The response is very similar to how he answers questions about his experience as he runs for president after less than one full term in the U.S. Senate.
"One of the things I bring is a perspective as a community organizer, as a state legislator, as well as a U.S. senator," Obama said at the CNN/YouTube debate in July.
'Not One of Us'
There are other things from the 2000 congressional race that have echoes in the Obama for President campaign, most notably the questions about his connection to the African-American community. The 1st district in Illinois was roughly two-thirds black when he ran in 2000, but Obama's biggest base of support came from Hyde Park, a more affluent, more diverse section of the district.
Obama had not come up through the civil-rights movement. His Harvard education and experience as a University of Chicago Law School professor were not necessarily a plus when put up against Rush's street-level experience.
Paul Green, director of the Institute for Politics at Chicago's Roosevelt University, said Rush did not try to out do Obama in the areas of oratory or charisma; Obama had an easy edge in both categories.
Green said that Bobby Rush "basically had a campaign in which the argument was, 'Obama's not one of us.'"
'He Spanked Me'
Five months before election day, something happened that made a come-from-behind victory for Obama all but impossible. Rush's 29-year-old son, Huey Rich, was murdered on Chicago's South Side.
Such personal tragedy brought a huge outpouring of public support and sympathy.
Consultant Chris Sautter, who worked on the Obama 2000 campaign, said the shooting, "washed away most of the negative feelings people might have had about Bobby Rush."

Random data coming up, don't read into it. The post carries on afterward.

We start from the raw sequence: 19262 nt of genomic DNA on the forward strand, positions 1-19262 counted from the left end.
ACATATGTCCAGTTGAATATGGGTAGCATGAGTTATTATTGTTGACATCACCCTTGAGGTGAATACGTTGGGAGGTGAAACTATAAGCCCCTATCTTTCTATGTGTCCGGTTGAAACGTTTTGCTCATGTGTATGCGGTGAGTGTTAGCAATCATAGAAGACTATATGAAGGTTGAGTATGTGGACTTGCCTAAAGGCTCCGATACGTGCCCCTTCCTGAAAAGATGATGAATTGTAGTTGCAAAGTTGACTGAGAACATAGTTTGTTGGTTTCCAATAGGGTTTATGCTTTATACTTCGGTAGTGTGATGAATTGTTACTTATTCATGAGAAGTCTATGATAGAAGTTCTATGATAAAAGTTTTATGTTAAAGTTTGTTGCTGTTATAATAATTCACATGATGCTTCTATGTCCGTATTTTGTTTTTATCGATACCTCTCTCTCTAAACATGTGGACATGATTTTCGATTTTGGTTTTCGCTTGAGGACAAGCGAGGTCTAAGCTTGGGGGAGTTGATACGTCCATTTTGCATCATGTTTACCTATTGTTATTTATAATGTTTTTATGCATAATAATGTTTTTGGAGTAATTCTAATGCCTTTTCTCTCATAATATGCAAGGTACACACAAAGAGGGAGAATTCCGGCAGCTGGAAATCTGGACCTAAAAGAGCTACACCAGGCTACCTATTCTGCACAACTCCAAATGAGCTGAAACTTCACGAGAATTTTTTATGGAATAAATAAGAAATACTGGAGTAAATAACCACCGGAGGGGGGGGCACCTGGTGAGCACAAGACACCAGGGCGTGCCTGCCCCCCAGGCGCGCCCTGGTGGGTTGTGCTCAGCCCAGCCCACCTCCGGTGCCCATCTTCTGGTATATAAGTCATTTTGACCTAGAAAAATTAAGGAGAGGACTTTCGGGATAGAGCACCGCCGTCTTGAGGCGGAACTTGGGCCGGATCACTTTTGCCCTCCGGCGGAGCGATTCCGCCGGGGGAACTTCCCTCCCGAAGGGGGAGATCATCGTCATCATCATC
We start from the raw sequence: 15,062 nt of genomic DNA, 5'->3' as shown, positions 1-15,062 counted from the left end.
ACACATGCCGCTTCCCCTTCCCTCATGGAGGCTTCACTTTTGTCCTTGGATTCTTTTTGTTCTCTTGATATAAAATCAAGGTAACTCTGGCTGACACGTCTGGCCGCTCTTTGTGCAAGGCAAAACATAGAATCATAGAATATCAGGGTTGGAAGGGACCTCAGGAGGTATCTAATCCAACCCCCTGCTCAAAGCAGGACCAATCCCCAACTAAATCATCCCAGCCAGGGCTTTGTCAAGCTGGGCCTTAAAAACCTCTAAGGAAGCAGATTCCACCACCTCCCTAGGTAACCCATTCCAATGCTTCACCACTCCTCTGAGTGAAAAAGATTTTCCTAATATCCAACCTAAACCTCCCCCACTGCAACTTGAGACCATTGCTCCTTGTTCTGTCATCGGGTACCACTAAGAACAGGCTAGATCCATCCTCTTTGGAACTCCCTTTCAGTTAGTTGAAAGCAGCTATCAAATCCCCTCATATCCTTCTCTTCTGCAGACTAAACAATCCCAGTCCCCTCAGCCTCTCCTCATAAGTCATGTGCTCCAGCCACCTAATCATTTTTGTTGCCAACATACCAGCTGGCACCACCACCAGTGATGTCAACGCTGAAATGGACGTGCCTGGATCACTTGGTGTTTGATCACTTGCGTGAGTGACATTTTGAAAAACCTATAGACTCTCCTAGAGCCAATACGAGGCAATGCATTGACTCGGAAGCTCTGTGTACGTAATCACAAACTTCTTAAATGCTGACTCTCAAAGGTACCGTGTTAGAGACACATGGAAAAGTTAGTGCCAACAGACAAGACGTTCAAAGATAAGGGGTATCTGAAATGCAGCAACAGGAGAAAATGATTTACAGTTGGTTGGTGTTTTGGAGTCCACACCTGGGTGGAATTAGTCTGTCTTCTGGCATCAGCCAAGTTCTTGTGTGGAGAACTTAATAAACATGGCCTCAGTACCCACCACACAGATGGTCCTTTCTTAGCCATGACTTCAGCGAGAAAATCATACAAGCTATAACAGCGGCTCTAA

"At that point it became clear that this was a pretty tall mountain to climb," Sautter said.
On primary election day Rush carried the day defeating Obama by better than 2-to-1.
When asked today to look back at that loss, Obama has a stock answer: "He spanked me."
The response carries sufficient humility, but it also implies he'd rather not talk about it. When pressed on what that loss taught him, Obama told NPR in 2004, "I had to really look into myself and say, why am I doing this? Is it to get attention or is it to help people?"
How It Helped
Even in losing, Obama gained plenty in losing to Rush. He vastly improved his name recognition. He made political friends and gained fundraising experience. And he ran a relatively positive campaign, emerging without having burned any political bridges.
Sautter said it was almost as though Obama hadn't lost at all. After the election, editorials cited Obama as a rising star.
"When a candidate loses, the question is, 'will you ever hear from him or her again?' But after Barack Obama lost in 2000, the question was, 'when will you hear from him again?'" Sautter said.
After that loss, Obama indeed went on to a U.S. Senate run four years later. His victory in that race brought him the national prominence that led to his presidential run. Sautter believes Obama would not have the same name recognition today had he defeated Rush.
Today, Obama would likely still be in the U.S. House, Sautter said. A rising star? Perhaps. But not the serious contender for the presidency that he is today.